Years ago, a friend told me of a trying time in her life. After being diagnosed with skin cancer, her physicians recommended that she receive treatment at a renowned skin cancer center. Upon arriving there, her condition continued to worsen. The following day, she recalled laying on a hospital stretcher and feeling as though her body was on fire. At that moment, this faithful woman of prayer needed Jesus more than ever. With a desire to enter into prayer with Him, her condition allowed her to muster just two words: Help me!
Two thousand years ago, a similar cry for help befell Jesus. In the Gospel of Mark (1:40-45), a leper came to Jesus and, kneeling down, begged him and said, “If you wish, you can make me clean.” Moved with pity, he stretched out his hand, touched him, and said to him, “I do will it. Be made clean.”
In an instant, Jesus transformed this marginalized leper and placed him among the “included” class. By doing so, Jesus also provided those who would follow Him with an instruction manual of sorts, one whose echo may be found in the words of St. Paul in his First Letter to the Corinthians. (10:31-11:1)
So, whether you eat or drink, or whatever you do, do all to the glory of God. Give no offense to Jews or to Greeks or to the Church of God, just as I try to please all men in everything I do, not seeking my own advantage, but that of many, that they may be saved. Be imitators of me, as I am of Christ.
In other words, we are to be God’s hands, God’s feet, and God’s eyes to all His children. And our mission is to spread God’s love and hope to all, but especially to those on the margins.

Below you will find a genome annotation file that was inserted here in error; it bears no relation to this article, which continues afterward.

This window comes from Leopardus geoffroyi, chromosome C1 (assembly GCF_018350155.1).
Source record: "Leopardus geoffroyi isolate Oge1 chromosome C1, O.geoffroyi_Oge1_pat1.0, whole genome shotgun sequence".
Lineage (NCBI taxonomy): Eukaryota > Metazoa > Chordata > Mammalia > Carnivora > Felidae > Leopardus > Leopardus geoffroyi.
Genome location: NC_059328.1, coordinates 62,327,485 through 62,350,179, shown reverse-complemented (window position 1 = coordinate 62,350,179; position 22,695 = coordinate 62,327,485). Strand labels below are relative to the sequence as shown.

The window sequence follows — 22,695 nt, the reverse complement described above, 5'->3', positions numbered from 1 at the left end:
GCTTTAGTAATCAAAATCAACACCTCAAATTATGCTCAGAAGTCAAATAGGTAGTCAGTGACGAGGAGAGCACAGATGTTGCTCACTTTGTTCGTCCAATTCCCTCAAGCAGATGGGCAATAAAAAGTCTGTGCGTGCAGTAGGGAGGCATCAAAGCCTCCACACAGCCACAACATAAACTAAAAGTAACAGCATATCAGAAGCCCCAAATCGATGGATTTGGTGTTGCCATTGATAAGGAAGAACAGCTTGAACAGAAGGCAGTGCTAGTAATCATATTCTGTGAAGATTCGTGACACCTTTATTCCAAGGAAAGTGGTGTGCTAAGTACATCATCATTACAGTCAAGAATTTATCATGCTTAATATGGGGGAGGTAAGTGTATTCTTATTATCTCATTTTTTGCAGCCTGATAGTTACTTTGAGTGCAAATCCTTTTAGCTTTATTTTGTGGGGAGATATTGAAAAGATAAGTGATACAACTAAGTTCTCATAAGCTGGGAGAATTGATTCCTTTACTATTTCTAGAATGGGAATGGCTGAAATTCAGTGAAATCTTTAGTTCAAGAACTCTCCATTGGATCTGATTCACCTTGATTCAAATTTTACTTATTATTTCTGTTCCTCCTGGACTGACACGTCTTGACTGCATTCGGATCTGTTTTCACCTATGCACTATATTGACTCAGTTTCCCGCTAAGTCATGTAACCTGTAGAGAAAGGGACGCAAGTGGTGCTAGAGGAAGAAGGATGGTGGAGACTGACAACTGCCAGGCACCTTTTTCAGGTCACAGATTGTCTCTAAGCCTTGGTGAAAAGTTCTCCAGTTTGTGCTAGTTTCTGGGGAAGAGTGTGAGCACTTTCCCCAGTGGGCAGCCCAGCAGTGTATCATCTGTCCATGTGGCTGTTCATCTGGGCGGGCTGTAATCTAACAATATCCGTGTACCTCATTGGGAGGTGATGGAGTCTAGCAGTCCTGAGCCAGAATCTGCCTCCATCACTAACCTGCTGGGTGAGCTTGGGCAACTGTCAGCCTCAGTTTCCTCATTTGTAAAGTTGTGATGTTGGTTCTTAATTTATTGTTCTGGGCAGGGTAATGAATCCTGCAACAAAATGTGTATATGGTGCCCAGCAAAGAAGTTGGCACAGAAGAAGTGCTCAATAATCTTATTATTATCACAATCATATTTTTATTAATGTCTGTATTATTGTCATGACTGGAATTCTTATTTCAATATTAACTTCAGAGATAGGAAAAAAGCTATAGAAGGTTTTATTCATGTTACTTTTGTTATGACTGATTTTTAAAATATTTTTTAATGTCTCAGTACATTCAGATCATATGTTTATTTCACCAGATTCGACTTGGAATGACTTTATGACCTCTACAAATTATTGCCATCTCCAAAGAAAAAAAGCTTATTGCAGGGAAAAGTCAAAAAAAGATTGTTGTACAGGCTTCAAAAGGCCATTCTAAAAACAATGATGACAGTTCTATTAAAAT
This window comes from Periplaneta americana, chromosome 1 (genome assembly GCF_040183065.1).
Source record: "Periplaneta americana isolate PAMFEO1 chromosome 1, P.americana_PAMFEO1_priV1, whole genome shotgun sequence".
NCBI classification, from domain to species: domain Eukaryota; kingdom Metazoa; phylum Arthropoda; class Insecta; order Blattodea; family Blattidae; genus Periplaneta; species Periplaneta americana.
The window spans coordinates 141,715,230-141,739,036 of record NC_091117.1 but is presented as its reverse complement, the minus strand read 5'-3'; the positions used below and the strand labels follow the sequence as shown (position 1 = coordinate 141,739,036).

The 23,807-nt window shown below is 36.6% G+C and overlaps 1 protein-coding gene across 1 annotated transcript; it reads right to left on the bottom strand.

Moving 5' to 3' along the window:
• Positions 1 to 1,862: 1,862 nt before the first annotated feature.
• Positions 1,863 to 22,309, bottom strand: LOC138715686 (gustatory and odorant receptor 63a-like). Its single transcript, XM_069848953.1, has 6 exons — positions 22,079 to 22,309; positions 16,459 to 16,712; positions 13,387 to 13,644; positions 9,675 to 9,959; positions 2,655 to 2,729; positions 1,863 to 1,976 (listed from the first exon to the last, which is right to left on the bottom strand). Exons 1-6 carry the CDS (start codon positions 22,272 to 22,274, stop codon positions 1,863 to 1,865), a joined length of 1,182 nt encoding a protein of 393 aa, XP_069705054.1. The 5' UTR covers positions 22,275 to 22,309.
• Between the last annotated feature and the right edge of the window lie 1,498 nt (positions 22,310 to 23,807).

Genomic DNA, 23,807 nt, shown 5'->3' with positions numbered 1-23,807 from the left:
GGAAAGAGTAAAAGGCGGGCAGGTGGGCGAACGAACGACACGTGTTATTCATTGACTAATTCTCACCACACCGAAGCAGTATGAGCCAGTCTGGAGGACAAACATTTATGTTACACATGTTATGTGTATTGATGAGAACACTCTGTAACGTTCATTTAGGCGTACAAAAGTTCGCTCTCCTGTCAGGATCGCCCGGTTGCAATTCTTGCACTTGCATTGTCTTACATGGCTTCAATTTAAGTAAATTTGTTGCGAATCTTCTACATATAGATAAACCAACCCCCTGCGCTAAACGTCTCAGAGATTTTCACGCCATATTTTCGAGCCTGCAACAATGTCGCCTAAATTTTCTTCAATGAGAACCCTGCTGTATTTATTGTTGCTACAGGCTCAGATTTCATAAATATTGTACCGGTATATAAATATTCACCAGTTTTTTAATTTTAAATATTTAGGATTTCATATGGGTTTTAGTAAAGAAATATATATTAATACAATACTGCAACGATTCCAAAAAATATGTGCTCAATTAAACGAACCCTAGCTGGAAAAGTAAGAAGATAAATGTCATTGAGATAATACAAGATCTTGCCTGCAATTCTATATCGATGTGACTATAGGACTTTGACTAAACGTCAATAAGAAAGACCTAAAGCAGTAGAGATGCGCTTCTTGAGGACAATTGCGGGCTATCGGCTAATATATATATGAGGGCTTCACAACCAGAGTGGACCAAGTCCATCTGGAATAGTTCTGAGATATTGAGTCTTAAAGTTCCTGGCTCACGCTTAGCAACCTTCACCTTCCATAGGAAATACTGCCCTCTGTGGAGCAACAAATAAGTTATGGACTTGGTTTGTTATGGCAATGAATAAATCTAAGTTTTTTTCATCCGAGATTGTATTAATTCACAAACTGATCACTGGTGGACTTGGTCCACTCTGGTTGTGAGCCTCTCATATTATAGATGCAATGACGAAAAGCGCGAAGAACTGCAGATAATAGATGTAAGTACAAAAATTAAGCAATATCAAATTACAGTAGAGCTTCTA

In our times, St. Damien of Molokai (1840-1889) is an example of one who took this mission to heart—-and followed it. For in 1873, the apostolic vicar of the Honolulu diocese, Bishop Louis Desire Maigret, believed that the leper community at the settlement of Kaluapapa needed a Catholic priest to assist them while also understanding that the assignment came at a high risk. In his introduction of Fr. Damien to the 816 lepers who lived there, the bishop spoke these words:
Fr. Damien will be one who will be a father to you, and who loves you so much that he does not hesitate to become one of you; to live and die with you.
During his time with them, Fr. Damien not only cared for the lepers but also established leadership within the community to improve its standard of living. While serving as their spiritual father, Fr. Damien also found time to teach, paint houses, and build farms, roads, hospitals, and churches. In short, he became one with them—and for them. After living more than a decade with them, he himself contracted leprosy and died a few years later at the age of 49.
Today, if you were to ask now St. Damien or others listed in the Book of Saints why they did it, they would likely return to those words of St. Paul. They did it all for the glory of God! Through the grace of God, may we be like St. Damien of Molokai and invite all of God’s people into our midst.